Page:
FIAMC invites all health care providers to attentively consider the results of the WHO study… and encourages … doctors to spread the methods for natural family planning also in Western affluent societies.  [Gian Luigi Gigli, MD President ZE05090723; ROME, 7Sept05;; The World Federation of Catholic Medical Associations ]

IS PLAN B ‘UNSAFE’?    The FDA [Food/Drug Administration] decision to defer a ruling to allow over-the-counter (OTC) sales of the emergency contraception drug Plan B has generated debate over the agency’s independence from political pressure.  But opponents of broader access to the so-called morning-after pill often cite safety issues as a primary concern. They say there is no research in adolescents showing safety of the treatment, which consists of high doses of the hormone progestin. Opponents also note use of the pills leads to higher incidence of sexually transmitted infections (STDs/STIs) and promiscuous behavior, which can carry its own dangers. A Swedish study published in 2002 reported that STIs [specifically Chlamydia, rose 30%] among adolescents who had OTC access to emergency contraception and other forms of contraception [Chlamydia can lead to PID and sterility].
Many groups oppose OTC status including American Association of Pro-Life Obstetricians & Gynecologists, and Concerned Women for America, a public policy organization. Since birth control pills, which contain lower doses of progestin, are available only by prescription, said Wendy Wright [senior policy dir, Concerned Women for America] “it’s crazy that we’re even discussing that the high dose of the drug be available without a prescription”…
What has stalled FDA approval of the drug for over-the-counter (OTC) sale is controversy over whether Plan B should be sold without a prescription to those ages 16 and under. Plan B was approved by the FDA in 1999 as a prescription-only medication… Plan B contains a high dose of a synthetic form of progestin, which has been used in birth control pills for more than three decades — both in progestin-only formulas and in combination with estrogen, another female hormone. (The combination pill, especially in formulations stronger than those currently on the market, is associated with increased risks of nausea, vomiting and blood clots in the legs and lungs. The combination pills may also increase the risk of breast cancer, liver tumors and endometrial cancer. It is not known if progestin-only contraceptives increase risk for those conditions.) Progestin works by preventing the release of an egg from an ovary, and it may also “prevent the union of sperm and egg (fertilization),” according to an FDA statement listing common questions and answers about Plan B. If fertilization occurs, Plan B “may prevent a fertilized egg [sic] from attaching to the womb (implantation). If a fertilized egg is implanted prior to taking Plan B,” the drug will not prevent pregnancy. [Preventing implantation of the 100-cell ‘blastocyst’ embryo would cause it to be expelled from the mother’s body – an early abortion.]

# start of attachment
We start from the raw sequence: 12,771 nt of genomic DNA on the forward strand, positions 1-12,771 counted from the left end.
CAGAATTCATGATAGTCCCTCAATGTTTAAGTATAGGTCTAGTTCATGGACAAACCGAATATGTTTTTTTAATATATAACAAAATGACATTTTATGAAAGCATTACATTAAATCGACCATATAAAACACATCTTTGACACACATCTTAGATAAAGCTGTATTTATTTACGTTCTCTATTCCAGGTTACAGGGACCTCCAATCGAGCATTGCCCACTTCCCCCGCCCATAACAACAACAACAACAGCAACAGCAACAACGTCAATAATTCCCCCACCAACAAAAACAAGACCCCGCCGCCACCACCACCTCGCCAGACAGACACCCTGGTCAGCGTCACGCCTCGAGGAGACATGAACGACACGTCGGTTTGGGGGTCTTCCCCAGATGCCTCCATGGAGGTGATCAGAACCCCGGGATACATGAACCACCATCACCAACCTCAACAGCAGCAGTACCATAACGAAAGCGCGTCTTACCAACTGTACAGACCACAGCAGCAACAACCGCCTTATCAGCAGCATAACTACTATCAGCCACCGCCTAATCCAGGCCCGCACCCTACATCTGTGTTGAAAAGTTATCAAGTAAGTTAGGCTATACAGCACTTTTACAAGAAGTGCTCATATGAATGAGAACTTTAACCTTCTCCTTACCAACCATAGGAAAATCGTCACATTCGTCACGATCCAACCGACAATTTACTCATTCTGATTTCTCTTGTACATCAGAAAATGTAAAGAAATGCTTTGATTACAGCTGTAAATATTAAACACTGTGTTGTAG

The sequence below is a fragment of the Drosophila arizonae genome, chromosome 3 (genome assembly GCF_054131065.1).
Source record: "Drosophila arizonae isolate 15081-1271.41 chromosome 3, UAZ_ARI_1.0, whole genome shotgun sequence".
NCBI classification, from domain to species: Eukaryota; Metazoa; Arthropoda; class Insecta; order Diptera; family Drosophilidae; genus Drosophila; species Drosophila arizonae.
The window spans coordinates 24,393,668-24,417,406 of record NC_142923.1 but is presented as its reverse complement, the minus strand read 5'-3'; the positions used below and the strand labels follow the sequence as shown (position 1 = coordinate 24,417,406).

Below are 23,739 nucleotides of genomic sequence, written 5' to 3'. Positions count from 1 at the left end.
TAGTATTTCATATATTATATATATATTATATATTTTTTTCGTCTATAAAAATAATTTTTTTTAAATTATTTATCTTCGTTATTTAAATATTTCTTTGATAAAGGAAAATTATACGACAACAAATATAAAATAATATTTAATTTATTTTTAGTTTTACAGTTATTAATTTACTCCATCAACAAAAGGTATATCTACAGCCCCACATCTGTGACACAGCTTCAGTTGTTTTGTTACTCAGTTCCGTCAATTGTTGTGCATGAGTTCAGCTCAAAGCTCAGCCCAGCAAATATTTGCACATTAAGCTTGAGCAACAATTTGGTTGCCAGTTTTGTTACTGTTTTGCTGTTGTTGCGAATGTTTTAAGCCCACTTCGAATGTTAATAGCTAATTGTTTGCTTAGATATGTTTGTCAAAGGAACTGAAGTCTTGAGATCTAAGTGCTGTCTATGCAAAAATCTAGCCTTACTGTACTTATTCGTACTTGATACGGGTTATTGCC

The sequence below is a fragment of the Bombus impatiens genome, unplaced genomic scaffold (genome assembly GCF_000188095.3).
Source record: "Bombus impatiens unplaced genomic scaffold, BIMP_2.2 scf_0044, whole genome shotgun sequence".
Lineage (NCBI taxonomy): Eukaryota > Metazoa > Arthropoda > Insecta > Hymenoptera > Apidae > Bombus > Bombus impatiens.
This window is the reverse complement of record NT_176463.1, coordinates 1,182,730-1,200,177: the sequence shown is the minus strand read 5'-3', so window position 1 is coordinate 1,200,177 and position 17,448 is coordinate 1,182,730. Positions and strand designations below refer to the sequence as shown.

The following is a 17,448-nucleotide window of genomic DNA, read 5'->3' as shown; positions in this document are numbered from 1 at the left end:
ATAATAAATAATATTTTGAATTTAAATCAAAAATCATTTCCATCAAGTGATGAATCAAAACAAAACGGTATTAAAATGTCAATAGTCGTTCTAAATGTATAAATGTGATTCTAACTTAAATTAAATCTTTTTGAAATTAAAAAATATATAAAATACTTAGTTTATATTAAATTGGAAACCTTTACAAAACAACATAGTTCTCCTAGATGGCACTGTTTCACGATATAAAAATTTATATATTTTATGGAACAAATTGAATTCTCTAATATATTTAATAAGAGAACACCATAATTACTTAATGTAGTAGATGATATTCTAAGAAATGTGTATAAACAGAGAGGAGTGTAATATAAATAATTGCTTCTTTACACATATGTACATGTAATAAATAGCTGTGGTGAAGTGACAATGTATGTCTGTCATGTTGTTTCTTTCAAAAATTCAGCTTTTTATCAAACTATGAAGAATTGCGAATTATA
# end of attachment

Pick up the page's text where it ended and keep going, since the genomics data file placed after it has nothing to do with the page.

Wright said her group opposes OTC emergency contraception because the pill would have side effects similar to those found in birth control pills.
  “Any of the complications you can have [with birth control pills], you obviously could have with” Plan B, Wright
said. She cites the need for
a doctor to evaluate a woman’s health and medical history before writing a prescription. Women should not take Plan B if they have undiagnosed, unusual vaginal bleeding or a sensitivity to progestin. Traditional progestin-only birth control pills increase risk for tubal pregnancies — when a fertilized egg implants outside the uterus, and the fetus and placenta start to form there, most often inside of a fallopian tube. It is not known if Plan B increases this risk, according to the drug’s label, which adds that women who experience severe abdominal pains should see a doctor immediately because that can be a warning sign of tubal pregnancies. Plan B’s label advises that women may experience heavier or lighter bleeding than normal soon after taking it. After taking the drug, 87 percent of women get their next period within a week of when it was expected, the label states. Birth control pills are intended for extended use, while Plan B is meant for one-time or episodic use. [Sep. 12, 2005 The Washington Post, J. Payne]